As well reported, Ulster Bank is exiting the Republic of Ireland, but the process may take several years.
The bank has confirmed it is ‘open for business’ and will continue to provide its customers with all their banking requirements as normal in the short term.
Talks are continuing between Ulster Bank's parent NatWest and potential buyers in relation to the bank’s loan books.
The Central Bank of Ireland has confirmed it will supervise the process and it will make sure customers are treated fairly.
Despite these confirmations, it is no harm to be prepared and consider what options are available.
Savings accounts and current accounts
Under the Consumer Protection Code, Ulster Bank is obliged to give all customers two months notice to switch their current or deposit accounts.
Many financial institutions operate a cap on how much they will accept in savings from a new customer, so it is advisable to do a bit of homework to find a new home for your money.
As interest rates are at an all-time low, negative interest rates may also become a feature for consumers in the not too distant future.
Repaying short-term debt, topping up your pension or investing in other items may be options.
If you wish to keep your money in cash, the State savings offerings may be an option, for example the 10-year National Solidarity Bond pays an annual equivalent rate (AER) of 0.96%.
Credit Unions also accept savings accounts, but with restrictions on the actual levels.
With current accounts, there are alternatives.
Fees and charges
Ulster Bank charges €2 per month maintenance fee (€24 annually) on top of a range of transaction charges unless you keep a balance of €3,000 in the current account at all times.
This is cheaper than either Bank of Ireland or AIB, on condition you keep the required balance, otherwise it is the most expensive.
A KBC Bank Extra account has no maintenance fees or transactions fees if you lodge €2,000 a month and there is no requirement to maintain this balance.
Digital alternatives such as N26 and Revolut offer a digital offering and are mostly free unless you exceed certain cash withdrawal limits.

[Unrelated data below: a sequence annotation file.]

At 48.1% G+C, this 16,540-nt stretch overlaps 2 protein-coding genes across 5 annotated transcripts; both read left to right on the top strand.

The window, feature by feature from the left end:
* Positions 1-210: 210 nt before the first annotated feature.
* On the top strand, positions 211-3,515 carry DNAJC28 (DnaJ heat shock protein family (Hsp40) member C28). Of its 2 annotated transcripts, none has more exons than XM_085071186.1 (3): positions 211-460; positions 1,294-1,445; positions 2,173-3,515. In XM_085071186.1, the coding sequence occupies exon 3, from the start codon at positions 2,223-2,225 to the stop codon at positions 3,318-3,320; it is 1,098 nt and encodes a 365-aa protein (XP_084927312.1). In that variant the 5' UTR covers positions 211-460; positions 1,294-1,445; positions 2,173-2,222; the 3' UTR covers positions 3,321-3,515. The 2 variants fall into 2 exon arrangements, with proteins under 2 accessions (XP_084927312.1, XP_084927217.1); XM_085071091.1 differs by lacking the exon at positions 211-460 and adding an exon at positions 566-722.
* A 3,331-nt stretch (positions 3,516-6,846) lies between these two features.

AIB charges €4.50 quarterly maintenance fee (€18 annually) and various other transactions charges, regardless of amount lodged.
Bank of Ireland charges a flat €6 monthly account fee (€72 annually), regardless of usage, but no other transactions charges.
Credit Unions also provide current account facilities with maintenance fees of €4 per month.
PTSB’s Explore current account charges a €6 monthly maintenance fee (€72 annually), with no other transactions charges. The bank also operates a payback scheme and cashback on your bills if paid by direct debit.
Farming current account with an overdraft
If you have a farm current account with an overdraft, it will be necessary to apply to your new bank for the same overdraft facility before switching from Ulster Bank.
To open an account as a new customer, you will need to provide proof of identity (such as passport or driver's licence) and proof of address (such as a recent utility bill).
It is likely you will need to provide at least six months of statements and most recent financial accounts to the new bank to help them assess your application for the overdraft.
Before moving from Ulster Bank, you will need to repay all monies owing.
You are protected under the Central Bank code of conduct for switching between financial institutions.
The Ulster Bank exit will take time, but it’s important for you to check out all your alternatives.